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By   Sophia Ava    YEET MAGAZINE | Updated 0339 GMT (1239 HKT) May 16, 2022

Gérard Mulliez, Mark Zuckerberg, Warren Buffett or even Ingvar Kamprad (IKEA)... These billionaires are among the greatest fortunes on the planet, but they have a surprisingly simple lifestyle. Is this the secret of their success?

"I am a stingy by nature". Gérard Mulliez, the founder of Auchan, may well be with his family the greatest fortune in France, he does not really give the impression of being at the head of a heritage estimated at more than 20 billion euros. No security service, a grandfather's look and above all a very simple lifestyle. A far cry from the jet set, yachts, private jets and stately homes all over the world. If it weren't for his bank account, Gérard Mulliez would pass for Monsieur Tout-le-monde.

A frugality that is proverbial in the retail sector. Sam Walton, the founder of the American giant Wal-Mart, thus boasted of having flown only once in his life in first class and scolded the way of life of his overpaid big bosses according to him. "The habits of these people really bother me," he wrote in his biography , "and it's one of the things that's most wrong with corporate America today.

But it's not just these big names in distribution who have opted for this way of life. From Ortega (Zara) to Buffett via Kamprad (IKEA) and Zuckerberg (Facebook), many billionaires do not give in to the outward sign of wealth. These big capitalists - who cultivate the art of secrecy for the most part - did not want to change their habits despite their fortune.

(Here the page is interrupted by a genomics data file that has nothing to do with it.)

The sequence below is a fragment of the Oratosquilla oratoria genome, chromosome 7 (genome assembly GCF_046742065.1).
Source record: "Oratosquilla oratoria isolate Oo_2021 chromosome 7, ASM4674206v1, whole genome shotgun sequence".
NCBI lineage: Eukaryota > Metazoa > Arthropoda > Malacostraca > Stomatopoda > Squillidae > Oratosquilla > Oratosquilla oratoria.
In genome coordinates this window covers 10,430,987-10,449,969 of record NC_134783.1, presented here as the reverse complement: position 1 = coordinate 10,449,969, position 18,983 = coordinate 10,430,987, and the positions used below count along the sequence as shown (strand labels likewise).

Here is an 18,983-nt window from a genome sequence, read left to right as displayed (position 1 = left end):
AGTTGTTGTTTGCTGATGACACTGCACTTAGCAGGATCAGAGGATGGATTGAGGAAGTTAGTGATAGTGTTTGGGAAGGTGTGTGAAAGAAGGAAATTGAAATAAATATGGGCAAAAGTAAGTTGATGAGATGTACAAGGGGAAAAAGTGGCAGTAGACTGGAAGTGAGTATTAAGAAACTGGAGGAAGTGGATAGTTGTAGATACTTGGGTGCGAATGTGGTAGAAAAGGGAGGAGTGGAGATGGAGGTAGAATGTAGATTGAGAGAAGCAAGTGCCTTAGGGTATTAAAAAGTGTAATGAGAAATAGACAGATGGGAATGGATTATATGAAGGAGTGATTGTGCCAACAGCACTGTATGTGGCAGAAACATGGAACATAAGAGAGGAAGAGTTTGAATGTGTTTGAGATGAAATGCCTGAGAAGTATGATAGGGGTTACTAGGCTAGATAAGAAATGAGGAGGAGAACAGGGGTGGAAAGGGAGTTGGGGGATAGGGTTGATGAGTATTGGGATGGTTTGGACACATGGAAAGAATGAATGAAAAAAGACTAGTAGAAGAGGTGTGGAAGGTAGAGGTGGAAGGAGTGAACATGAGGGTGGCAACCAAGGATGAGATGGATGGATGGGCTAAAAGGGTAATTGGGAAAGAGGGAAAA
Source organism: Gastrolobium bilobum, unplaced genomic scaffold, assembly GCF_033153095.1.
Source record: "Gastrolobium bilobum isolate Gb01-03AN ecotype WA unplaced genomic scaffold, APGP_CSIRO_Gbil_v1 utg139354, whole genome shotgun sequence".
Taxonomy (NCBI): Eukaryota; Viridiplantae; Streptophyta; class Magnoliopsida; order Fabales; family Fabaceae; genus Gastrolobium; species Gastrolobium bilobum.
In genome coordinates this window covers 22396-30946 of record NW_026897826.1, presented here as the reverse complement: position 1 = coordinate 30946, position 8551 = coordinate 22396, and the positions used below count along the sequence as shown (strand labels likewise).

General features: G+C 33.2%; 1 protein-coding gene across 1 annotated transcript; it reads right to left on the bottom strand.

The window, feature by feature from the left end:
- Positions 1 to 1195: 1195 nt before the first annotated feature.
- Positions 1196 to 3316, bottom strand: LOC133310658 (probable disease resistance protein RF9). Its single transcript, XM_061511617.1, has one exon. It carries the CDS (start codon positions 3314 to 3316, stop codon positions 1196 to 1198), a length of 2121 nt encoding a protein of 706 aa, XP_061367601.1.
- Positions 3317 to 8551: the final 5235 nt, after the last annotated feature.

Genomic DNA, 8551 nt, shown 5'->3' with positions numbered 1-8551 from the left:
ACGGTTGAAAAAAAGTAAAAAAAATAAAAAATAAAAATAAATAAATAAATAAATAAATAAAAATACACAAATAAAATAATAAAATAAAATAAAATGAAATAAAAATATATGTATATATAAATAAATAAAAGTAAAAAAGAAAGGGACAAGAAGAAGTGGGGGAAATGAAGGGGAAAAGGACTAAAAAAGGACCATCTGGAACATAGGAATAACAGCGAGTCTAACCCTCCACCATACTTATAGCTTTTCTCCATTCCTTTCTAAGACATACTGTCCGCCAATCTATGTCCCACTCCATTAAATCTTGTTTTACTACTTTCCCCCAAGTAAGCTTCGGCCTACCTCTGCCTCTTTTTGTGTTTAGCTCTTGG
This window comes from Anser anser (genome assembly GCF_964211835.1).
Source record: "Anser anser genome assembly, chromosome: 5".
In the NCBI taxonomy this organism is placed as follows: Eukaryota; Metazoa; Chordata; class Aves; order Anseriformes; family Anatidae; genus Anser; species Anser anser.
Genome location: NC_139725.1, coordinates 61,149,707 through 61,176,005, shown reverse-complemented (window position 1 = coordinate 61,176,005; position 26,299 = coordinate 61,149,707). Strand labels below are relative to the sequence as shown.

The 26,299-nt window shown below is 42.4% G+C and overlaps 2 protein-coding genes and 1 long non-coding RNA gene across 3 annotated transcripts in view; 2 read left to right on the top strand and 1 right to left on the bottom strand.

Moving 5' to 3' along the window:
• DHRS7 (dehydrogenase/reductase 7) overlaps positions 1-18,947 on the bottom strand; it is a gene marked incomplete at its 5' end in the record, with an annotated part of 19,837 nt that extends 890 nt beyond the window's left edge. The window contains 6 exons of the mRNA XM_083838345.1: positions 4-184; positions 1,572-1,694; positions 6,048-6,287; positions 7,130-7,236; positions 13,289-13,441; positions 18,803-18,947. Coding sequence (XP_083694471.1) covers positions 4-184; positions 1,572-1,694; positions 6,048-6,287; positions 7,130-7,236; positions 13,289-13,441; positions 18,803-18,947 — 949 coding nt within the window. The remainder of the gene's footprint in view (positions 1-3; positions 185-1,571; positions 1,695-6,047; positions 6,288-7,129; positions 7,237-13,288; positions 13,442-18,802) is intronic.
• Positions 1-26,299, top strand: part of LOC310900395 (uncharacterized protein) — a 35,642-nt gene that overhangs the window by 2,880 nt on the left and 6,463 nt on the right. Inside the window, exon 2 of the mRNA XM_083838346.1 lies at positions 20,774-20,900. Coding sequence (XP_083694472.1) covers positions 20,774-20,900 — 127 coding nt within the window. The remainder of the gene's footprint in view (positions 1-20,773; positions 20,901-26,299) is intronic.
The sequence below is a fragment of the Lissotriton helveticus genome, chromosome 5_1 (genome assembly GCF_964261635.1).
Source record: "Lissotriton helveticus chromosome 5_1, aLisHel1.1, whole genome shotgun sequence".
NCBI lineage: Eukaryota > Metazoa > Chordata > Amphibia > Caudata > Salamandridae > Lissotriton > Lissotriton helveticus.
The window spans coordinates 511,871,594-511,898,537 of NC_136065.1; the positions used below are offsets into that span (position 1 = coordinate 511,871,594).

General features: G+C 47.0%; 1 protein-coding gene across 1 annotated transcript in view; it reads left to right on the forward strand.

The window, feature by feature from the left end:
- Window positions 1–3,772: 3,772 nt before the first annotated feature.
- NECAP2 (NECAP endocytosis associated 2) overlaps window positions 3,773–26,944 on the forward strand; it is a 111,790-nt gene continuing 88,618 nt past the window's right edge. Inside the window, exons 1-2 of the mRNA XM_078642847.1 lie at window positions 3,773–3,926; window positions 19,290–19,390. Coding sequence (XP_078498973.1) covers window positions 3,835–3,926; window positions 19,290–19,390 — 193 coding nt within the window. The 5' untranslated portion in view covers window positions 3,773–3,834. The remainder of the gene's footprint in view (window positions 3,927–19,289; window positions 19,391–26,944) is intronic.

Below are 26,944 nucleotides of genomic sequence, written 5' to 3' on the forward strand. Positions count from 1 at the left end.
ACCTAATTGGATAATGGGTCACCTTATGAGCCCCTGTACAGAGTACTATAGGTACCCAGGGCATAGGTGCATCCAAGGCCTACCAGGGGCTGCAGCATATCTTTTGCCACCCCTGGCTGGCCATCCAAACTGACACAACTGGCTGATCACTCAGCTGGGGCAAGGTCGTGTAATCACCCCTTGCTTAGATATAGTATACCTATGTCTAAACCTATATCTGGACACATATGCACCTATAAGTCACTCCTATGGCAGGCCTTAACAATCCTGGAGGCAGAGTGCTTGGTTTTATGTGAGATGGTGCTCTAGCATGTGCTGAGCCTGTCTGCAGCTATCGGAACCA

No way to make them saints. Some are so reluctant to spend that they prefer to go into exile in countries with more lenient taxation... Nevertheless, their speech contrasts in these times. "In my family, we have always recommended that the maximum salary be 20 minimum wage [350,000 dollars gross per year] and we stick to this rule at Auchan, Mulliez explained in September . No leader should have more than that. It is already a lot."

Review of 7 billionaires who have kept their feet on the ground:

Gérard Mulliez (Auchan), 23 billion euros, always travels in second

The man who is arguing with Bernard Arnault for the title of greatest fortune in France certainly does not have the same lifestyle as the boss of LVMH. No yacht, private jet or villa in Saint-Tropez for the founder of this retail empire (Auchan, Decathlon, Leroy-Merlin, Boulanger, Kiabi...).

Gérard Mulliez who described himself last September in YEET  as a "stingy by nature" does not have luxury tastes, far from it. "I travel second class, and until the birth of my third child, before buying land and building a house there, I was camping every summer in the south of France", explains the man whose fortune is estimated by Challenges to 23 billion dollars.